BA, The Evergreen State College, Geography and Cultural Studies
MA, Portland State University, Geography
Master’s Thesis: Out in “The Numbers”: Youth and Gang Violence Initiatives and Uneven Development in Portland’s Periphery
Areas of Interest:
Feminist and Critical Race Epistemologies, urban theory, youth geographies, biosocial geographies, social services and policing.
My previous research focused on youth and gang violence in the Portland, Oregon, specifically as it relates to the context of a shifting regional political economy, characterized by a process of gentrification associated displacement and growing, and distinctly racicalized and spatialized, inequalities. This work examined how local agencies charged with addressing youth and gang violence are responding to shifts in the landscape of violence and navigating the inequitable distribution of wealth and resources in the city.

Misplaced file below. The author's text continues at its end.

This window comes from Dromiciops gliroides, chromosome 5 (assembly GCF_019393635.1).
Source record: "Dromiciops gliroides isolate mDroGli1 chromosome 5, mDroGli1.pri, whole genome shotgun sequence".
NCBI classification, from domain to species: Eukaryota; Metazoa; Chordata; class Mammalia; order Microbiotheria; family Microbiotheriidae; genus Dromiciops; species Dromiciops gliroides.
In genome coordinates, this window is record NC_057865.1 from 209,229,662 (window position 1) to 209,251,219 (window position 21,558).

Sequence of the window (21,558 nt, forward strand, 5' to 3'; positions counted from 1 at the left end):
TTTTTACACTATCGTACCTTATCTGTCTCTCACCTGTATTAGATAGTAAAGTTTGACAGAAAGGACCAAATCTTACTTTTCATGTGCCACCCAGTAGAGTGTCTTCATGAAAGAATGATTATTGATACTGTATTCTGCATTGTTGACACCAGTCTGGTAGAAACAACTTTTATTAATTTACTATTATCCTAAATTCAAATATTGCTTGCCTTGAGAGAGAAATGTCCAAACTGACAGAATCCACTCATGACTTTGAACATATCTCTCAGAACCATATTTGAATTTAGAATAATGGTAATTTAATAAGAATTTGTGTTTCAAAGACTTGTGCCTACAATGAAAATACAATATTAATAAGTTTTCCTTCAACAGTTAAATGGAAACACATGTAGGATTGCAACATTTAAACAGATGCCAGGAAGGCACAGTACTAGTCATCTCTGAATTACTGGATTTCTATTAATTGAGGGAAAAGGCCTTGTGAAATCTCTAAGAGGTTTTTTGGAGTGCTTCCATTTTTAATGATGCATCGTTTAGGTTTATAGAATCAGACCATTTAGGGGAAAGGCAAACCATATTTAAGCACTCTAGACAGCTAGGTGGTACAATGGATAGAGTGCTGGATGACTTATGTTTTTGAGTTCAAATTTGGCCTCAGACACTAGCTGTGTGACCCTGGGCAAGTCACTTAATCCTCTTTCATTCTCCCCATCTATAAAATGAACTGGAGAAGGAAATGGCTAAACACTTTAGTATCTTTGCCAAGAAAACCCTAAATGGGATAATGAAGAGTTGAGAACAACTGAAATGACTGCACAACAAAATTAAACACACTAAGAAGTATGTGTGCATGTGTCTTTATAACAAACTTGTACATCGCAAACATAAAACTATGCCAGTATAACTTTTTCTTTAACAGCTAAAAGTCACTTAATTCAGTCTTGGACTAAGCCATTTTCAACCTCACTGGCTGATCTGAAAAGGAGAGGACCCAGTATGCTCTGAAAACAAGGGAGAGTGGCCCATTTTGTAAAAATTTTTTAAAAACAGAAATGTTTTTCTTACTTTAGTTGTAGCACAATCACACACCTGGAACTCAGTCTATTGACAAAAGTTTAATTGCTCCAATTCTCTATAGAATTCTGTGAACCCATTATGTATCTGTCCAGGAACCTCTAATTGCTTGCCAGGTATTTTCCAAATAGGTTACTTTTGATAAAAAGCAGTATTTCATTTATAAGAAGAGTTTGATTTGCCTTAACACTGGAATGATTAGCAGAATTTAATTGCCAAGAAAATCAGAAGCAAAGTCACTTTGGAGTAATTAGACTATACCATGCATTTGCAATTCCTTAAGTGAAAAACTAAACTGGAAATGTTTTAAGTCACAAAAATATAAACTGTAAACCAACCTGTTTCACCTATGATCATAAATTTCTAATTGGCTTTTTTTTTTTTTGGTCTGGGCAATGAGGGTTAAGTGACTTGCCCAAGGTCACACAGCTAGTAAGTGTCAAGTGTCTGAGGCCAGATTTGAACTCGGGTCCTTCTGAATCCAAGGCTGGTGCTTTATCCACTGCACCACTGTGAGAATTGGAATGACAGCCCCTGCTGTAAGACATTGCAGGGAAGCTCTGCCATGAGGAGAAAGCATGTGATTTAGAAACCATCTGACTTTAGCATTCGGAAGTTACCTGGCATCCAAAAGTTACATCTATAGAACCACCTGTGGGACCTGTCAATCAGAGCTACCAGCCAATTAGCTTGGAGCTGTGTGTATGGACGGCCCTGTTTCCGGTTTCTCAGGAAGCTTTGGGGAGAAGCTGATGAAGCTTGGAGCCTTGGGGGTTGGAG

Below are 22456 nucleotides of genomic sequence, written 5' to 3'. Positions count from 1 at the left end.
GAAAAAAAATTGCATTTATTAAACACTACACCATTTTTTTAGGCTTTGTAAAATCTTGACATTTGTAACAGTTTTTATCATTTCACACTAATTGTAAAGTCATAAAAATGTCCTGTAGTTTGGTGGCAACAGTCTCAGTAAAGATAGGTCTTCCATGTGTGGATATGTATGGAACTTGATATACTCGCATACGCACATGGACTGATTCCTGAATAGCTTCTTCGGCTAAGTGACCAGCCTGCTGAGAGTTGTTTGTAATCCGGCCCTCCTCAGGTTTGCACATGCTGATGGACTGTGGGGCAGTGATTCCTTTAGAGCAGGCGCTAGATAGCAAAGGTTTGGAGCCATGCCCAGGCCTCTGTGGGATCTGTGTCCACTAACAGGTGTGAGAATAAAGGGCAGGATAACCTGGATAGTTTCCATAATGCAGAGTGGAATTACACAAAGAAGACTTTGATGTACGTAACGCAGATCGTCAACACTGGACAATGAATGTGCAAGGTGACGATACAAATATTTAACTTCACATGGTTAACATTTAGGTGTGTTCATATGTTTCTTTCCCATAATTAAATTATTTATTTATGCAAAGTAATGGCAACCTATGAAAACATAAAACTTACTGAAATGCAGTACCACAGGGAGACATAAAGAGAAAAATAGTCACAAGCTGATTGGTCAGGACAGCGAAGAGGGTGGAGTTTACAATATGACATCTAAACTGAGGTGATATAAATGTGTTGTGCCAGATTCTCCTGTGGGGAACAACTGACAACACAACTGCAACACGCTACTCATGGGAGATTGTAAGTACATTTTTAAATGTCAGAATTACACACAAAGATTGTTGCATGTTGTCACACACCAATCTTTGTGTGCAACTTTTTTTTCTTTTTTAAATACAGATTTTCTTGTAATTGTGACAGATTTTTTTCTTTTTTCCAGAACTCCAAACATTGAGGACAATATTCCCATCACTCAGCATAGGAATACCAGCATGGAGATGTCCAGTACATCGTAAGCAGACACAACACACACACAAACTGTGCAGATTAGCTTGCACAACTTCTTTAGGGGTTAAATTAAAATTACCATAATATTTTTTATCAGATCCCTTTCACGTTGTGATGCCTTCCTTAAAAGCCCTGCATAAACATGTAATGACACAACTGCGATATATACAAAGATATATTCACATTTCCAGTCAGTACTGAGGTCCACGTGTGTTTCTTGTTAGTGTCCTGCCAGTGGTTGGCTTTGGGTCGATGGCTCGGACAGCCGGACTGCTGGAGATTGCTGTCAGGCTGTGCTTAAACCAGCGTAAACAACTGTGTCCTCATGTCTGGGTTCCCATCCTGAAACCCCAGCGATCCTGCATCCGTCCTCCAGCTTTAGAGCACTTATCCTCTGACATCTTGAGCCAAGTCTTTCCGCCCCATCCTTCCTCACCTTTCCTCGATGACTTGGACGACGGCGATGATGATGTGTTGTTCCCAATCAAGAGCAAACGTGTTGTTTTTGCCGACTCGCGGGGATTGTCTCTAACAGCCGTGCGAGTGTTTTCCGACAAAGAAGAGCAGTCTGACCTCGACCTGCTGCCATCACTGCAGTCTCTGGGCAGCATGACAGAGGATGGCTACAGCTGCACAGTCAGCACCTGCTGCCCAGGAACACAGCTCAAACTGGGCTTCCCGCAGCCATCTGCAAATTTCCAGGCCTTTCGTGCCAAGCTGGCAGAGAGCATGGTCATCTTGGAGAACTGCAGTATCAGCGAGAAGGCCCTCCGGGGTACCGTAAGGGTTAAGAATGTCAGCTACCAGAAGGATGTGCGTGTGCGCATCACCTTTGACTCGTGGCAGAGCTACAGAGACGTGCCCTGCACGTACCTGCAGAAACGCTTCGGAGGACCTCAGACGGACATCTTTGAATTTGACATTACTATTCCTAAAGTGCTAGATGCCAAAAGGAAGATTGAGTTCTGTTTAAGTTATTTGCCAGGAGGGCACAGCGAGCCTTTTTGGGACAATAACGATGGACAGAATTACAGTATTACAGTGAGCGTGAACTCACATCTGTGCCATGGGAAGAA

My current work continues with my interest in issues of race and inequality. I am currently working on a transdisciplinary project with both social scientists and biologists aimed at illuminating the complex disparities in the incidence, care and experience of Systemic Lupus Erythematosus.